Organisers of one of the nation's favourite TV programmes have hinted they are already discussing future plans to return to Yorkshire with Countryfile.
Thousands of people have flocked to Castle Howard since last Thursday for a four day celebration of county life as the BBC show Countryfile Live came to Yorkshire for the first time since it launched at Blenheim Palace four years ago.
Today's time-table saw the dog and duck show, falconry, sheep-dog and horse displays as well as mountain biking and music from morris dancers to brass bands.
Countryfile fans queued for meet and greets with presenters, including Leeds born John Craven, who are watched every week by an audience of around six million viewers.
As the event drew to a close this evening, show directors said it had been a "tremendous" first outing in the north and future plans were already being discussed.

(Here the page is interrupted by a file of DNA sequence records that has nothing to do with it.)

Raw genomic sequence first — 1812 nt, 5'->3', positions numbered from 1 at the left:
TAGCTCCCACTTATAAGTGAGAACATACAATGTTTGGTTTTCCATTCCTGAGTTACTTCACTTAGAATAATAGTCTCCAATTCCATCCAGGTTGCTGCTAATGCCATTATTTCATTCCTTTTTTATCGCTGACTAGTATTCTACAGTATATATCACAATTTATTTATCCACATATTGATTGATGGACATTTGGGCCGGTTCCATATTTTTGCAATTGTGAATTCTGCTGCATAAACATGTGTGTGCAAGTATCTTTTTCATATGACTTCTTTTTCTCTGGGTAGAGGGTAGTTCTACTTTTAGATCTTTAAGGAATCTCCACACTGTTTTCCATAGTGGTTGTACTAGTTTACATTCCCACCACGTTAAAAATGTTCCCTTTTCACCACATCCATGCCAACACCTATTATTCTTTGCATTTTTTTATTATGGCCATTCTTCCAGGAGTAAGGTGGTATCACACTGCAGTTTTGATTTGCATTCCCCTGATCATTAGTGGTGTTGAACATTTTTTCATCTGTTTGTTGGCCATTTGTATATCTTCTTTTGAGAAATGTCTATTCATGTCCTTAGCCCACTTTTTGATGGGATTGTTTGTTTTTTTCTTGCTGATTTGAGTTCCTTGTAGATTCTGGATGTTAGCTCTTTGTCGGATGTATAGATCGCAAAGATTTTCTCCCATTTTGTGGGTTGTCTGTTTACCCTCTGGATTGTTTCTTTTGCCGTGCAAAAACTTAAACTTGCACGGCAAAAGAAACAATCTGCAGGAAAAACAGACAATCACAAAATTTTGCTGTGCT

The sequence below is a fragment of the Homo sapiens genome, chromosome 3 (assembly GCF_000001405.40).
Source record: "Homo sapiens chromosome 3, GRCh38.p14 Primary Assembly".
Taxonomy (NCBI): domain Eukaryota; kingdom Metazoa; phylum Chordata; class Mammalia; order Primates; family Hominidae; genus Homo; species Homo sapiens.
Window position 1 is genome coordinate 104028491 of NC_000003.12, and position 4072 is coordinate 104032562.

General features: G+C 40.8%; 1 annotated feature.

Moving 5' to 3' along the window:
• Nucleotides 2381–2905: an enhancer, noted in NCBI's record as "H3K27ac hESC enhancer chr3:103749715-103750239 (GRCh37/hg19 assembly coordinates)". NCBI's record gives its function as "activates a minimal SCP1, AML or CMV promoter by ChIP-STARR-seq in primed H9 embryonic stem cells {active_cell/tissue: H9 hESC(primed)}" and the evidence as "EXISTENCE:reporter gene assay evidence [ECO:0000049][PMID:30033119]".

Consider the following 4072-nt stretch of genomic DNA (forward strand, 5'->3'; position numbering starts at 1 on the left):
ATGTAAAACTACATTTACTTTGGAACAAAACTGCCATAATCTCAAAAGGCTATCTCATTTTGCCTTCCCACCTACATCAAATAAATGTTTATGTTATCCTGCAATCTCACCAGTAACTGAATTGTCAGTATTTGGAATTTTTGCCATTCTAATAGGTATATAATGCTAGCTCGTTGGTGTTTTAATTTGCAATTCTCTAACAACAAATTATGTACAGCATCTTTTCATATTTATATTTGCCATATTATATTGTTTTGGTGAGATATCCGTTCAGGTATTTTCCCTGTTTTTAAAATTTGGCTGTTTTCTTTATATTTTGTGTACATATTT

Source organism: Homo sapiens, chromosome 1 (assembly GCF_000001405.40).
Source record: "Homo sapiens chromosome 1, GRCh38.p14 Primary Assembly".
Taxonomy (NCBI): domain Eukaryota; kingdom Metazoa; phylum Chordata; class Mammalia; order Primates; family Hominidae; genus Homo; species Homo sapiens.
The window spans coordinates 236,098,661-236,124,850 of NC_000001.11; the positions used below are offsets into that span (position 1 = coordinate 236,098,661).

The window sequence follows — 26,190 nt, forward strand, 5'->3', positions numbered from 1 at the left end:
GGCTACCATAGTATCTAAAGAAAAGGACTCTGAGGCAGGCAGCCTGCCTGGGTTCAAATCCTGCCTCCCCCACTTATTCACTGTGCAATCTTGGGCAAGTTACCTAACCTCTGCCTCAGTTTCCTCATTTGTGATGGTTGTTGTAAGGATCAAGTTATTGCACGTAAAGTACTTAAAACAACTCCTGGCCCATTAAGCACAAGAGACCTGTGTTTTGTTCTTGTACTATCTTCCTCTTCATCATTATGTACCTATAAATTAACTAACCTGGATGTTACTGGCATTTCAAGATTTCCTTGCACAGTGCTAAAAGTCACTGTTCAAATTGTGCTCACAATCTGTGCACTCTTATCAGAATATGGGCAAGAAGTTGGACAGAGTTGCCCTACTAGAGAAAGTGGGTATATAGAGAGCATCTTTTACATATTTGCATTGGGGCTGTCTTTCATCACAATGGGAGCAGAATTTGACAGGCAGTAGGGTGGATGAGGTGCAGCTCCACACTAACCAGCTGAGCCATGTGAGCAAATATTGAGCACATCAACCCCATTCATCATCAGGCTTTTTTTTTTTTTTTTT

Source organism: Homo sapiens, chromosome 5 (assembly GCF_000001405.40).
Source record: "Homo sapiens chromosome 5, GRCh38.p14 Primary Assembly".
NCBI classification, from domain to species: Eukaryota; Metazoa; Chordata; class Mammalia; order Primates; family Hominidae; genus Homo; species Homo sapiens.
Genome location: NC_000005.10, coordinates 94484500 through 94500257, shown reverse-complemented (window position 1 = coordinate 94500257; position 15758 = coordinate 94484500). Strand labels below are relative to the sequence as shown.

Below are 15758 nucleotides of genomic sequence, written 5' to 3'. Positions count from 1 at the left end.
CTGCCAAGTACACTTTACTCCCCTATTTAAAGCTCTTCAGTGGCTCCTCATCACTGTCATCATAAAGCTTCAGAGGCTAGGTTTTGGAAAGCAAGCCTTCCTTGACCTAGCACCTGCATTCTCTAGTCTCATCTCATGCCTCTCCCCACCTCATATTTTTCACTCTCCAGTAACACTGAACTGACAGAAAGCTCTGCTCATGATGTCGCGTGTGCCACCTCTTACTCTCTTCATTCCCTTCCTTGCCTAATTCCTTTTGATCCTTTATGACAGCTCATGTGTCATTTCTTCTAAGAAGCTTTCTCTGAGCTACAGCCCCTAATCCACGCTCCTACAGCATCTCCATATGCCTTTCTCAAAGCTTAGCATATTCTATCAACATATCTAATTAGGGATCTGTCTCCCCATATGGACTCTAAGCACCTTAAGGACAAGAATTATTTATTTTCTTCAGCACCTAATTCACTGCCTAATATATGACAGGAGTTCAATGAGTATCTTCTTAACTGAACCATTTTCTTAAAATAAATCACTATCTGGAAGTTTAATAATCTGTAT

BBC Countryfile Live deputy event director, Olivia Rostron told The Yorkshire Post: "We have had a tremendous first outing for Countryfile Live in the North. Castle Howard provided a stunning backdrop for all our activities including people taking to the lake on kayaks and trying out croquet on the lawn in front of the house.
"Huge thanks to everyone who turned out to see us and the Countryfile presenters who had a brilliant time meeting fans of the show.
"We've been overwhelmed by the support and warmth by the people in Yorkshire and we'll be announcing plans for the future in the coming weeks."
Although overall numbers of attenders are yet to be confirmed there were in the region of 15,000 people through the doors on the first day in what is believed to be the largest new event held in the North this year.
A show of hands from the audience during a turn on stage by presenter Adam Henson suggested that there was about a 50:50 split in urban and rural visitors, and the presenter said he believed an historic divide between people in the countryside and towns and cities is less stark than in the past.
He said: "In today’s society, we’ve got growing gardens in schools, television programmes talking about what’s going on in the countryside and the farming and countryside community is much more engaging with the general public with people from towns and cities, the countryside is much more accessible than it used to be, so I think that divide is shrinking.”